Two thoughts on suspense:
Raymond Carver -- “I think a little menace is fine to have in a story. For one thing, it's good for the circulation.”
Cynthia Ozick -- “One of the great conventions – and also one of the virtues – of the old novel was its suspensefulness. Suspense seems to make us ask 'What will happen to Tess next?' but really it emerges from the writer's conviction of social or cosmic principle. Suspense occurs when the reader is about to learn something, not simply about the relationship of fictional characters, but about the writer's relationship to a set of ideas, or to the universe. Suspense is the product of teaching, and teaching is the product of mastery, and mastery is the product of seriousness, and seriousness springs not from ego or ambition or the workings of the subjective self, but from the amazing permutations of the objective world.”
Carver suggests the excitingness of fiction is physiologically good for us, Ozick that it's beneficial on a higher level. In line with the art-is-useful hypothesis, we might guess that, by vicariously identifying with fictional characters who are making important moral choices, we get better at making important moral choices ourselves.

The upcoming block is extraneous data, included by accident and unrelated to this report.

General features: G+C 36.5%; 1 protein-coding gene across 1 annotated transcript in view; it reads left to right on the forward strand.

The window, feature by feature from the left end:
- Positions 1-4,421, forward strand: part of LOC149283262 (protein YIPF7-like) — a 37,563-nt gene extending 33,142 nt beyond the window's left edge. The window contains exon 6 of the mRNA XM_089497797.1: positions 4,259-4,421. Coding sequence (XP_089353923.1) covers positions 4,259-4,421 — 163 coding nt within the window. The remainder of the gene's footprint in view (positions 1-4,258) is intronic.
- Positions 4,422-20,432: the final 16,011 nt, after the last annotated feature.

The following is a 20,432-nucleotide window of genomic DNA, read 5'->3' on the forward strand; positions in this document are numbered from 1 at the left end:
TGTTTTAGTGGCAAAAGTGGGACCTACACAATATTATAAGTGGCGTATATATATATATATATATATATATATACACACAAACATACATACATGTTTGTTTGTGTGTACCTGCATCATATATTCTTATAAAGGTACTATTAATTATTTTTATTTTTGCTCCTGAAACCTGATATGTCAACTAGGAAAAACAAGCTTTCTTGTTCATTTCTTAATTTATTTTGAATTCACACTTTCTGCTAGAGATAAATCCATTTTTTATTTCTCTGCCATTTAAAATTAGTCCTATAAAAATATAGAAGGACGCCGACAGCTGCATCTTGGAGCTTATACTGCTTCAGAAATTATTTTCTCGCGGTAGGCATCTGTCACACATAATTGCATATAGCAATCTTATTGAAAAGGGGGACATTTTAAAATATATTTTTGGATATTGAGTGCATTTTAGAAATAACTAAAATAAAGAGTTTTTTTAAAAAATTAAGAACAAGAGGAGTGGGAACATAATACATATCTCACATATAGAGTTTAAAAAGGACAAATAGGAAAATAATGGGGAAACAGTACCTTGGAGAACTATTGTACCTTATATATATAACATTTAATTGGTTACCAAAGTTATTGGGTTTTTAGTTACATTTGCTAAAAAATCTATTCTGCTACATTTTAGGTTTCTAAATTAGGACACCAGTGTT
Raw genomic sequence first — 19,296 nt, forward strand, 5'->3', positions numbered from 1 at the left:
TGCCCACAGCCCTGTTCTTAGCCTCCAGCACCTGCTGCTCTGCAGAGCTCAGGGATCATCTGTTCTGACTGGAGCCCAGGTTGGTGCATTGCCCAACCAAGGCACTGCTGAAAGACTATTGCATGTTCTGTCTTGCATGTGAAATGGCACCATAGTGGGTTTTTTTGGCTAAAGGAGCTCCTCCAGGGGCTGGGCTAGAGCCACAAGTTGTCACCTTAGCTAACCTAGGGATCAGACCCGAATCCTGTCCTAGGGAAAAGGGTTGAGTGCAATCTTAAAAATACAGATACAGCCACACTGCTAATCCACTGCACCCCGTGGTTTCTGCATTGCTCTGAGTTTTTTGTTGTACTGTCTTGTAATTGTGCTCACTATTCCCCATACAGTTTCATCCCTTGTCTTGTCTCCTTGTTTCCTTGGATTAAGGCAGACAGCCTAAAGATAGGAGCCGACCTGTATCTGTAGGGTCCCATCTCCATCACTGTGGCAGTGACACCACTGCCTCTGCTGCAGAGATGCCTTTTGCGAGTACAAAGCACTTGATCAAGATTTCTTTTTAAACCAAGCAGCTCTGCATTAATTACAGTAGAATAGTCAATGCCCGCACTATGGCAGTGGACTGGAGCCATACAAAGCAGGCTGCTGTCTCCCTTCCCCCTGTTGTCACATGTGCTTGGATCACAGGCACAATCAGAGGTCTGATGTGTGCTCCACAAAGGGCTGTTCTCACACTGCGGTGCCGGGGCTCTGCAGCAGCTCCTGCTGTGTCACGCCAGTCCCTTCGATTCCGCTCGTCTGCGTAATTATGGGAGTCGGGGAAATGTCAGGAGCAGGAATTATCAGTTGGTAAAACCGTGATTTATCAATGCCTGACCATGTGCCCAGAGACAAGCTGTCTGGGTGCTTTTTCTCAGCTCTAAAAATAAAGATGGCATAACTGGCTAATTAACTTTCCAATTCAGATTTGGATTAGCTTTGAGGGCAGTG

Is anyone investigating this possibility? I read in “The Economist” once of an experiment where undergraduates were given some money and the choice of keeping it or sharing it with the other participating subjects: most undergraduates opted to share the money, with the exception of those majoring in economics, who invariably kept all the money themselves. Idea for a possible experiment – do people who have just read “A Christmas Carol” behave in a less miserly fashion than students who have just read Atlas Shrugged?
Does perusal of Jane Austen change the way women behave on online dating sites?